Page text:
So again, if you have not submitted any data, and do not submit it by April 30th, there is nothing you need to do. The government will automatically take care of that and you will receive no adjustment in 2021. For those groups who have started the submission of the data, but are for whatever reason unable to complete their data, you must submit an application citing the extreme and uncontrollable circumstances of the COVID-19 crisis, and you have to submit that application between April 3rd and April 30th to override any previous data submission.
So again, if you have not reported and are not going to report you're fine. If you want to report you have until 8:00 PM Eastern on April 30th. If you have made only a partial report and want to stop that, then you need to request the exemption to do so or you need to complete it. And as I've been talking about groups who say there are so many groups who aren't going to do it, or who are just going to take the exemption, I want to make sure I get mine in, remember the entire idea behind the mirrored incentive payment system, is that groups who get a payment increase are taking money from groups that get a decrease.
We very likely will see few decreases in the coming years, so the likelihood of getting a significant increase for reporting your data is pretty slim, but it is an individual group decision whether you want to go ahead and do so.
J. Baugh: So Steve, our last question is for you. How should we direct our patients on how we are handling the coronavirus situation?
Steve: That's a really important issue. I know a lot of patients are very concerned about what their physicians, about what practices are doing, so the first thing is to look at what are your normal modes of communication. You want to make sure that your website is updated. If you are a practice that is utilizing a patient portal, that information is there absolutely to your patients. If you have phone triage systems of any type, these automated answering systems, re-record those messages to let your patients know what's going on.
If you are using reminder systems for appointments, whether they are automated or individual phone calls, that's a great time to let your patients know what it is that they need to know about your office hours, about scheduling appointments, about what to do if they think they do have the virus, about how you're going to manage these types of things. We have seen several groups depending upon how they're managing the situation that have made the determination they want to mail letters to their patients.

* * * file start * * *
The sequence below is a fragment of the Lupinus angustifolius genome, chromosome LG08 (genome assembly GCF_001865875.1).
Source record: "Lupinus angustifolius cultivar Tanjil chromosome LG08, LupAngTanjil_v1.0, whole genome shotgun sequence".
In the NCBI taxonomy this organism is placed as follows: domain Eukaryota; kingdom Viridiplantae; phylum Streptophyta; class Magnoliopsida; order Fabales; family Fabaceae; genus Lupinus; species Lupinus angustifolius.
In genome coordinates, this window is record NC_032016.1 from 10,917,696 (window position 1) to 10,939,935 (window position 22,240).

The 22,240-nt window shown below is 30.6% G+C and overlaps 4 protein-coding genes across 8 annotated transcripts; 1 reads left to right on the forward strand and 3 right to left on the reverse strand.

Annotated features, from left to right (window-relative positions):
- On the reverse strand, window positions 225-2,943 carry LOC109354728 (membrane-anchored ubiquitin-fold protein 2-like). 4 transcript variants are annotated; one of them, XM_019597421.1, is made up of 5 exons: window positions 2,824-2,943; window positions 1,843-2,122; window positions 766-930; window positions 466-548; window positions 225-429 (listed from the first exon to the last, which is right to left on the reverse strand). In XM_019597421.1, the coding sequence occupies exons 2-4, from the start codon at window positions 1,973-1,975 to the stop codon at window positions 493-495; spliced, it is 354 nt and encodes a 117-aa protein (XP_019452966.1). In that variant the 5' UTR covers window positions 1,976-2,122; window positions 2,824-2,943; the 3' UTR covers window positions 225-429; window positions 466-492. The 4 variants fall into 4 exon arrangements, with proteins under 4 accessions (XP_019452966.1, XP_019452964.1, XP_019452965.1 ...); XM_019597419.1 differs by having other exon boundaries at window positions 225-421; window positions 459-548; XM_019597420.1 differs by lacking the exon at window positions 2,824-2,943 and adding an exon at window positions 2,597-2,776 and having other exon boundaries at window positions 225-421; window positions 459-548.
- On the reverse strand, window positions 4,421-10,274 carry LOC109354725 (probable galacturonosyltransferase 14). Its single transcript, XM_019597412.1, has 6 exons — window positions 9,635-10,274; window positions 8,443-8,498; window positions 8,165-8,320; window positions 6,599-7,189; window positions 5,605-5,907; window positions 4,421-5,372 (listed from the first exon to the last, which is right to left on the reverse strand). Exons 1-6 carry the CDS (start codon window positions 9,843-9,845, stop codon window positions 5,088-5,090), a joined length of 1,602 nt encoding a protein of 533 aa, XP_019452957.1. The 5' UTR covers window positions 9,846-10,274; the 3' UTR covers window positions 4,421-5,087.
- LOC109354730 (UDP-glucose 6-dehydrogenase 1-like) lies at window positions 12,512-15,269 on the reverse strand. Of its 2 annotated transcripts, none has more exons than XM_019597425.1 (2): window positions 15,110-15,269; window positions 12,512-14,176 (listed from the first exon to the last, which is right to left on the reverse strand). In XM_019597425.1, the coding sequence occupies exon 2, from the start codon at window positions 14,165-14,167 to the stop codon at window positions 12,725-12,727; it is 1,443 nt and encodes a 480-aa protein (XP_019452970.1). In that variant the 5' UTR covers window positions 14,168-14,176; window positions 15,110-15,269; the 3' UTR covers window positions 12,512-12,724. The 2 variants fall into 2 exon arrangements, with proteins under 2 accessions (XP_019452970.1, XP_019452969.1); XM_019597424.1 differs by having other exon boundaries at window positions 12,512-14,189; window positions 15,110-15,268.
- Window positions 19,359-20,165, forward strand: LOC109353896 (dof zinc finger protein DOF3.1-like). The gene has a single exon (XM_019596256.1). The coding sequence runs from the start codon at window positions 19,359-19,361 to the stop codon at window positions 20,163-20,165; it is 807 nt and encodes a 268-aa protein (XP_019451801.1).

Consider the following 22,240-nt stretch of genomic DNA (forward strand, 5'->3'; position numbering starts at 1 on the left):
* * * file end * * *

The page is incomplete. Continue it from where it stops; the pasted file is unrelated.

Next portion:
We have two sample letters on our website that you are welcome to download. Both require modification to your specific circumstances. They should be printed on your office letterhead, so if you do want to take a look at those examples, they might be a good starting point for you. It is very important that you let your patients know what you're doing, so look at all of those different modes of communication you have, and make sure that they are updated to reflect the current situation.
I just want to make one other point too. Charmy, Julie, and I have discussed a lot of things today, and as we've tried to address these questions we've been getting from physicians and practice executives in their groups, I want to make sure that everyone understands that the information we've given out today is in the context of the public health emergency. Many of the things that we're dealing with are the result of exemptions, of a relaxation of rules, of executive orders. These are all intended to be temporary.
Now, at some point we will return to some version of normal, although none of us probably know what that looks like. But, as you consider the changes around how you're operating your practice, these government programs, telehealth, all of these things understand that there will very likely be significant changes, or in some cases a total reversion back to the way that the rules were once the emergency is declared over, so please keep that in mind. This is not the way we will do business forever.
J. Baugh: As we bring this episode to a close I'd like to thank Charmy, and Steve, and Julie for joining us today and providing all of this very important information through a very difficult time that we're going through, and I would also like to thank all of our listeners for everything that you're doing during this COVID-19 pandemic. We know that your practice can be very demanding, especially during these trying times, and if there's any way that we at SVMIC can be of any help please feel free to give us a call.
As a reminder we want to let you know that we have a COVID-19 resource page that's available for you, and it can be found at SVMIC.com/resources/COVID-19 and we will link to that page in our show notes as well. Thank you for listening.
Speaker 1: Thank you for listening to this episode of Your Practice Made Perfect, with your host J. Baugh. Listen to more episodes, subscribe to the podcast, and find show notes at SVMIC.com/podcast.
The contents of this podcast are intended for informational purposes only and do not constitute legal advice. Policyholders are urged to consult with their personal attorney for legal advice as specific legal requirements may vary from state to state and change over time.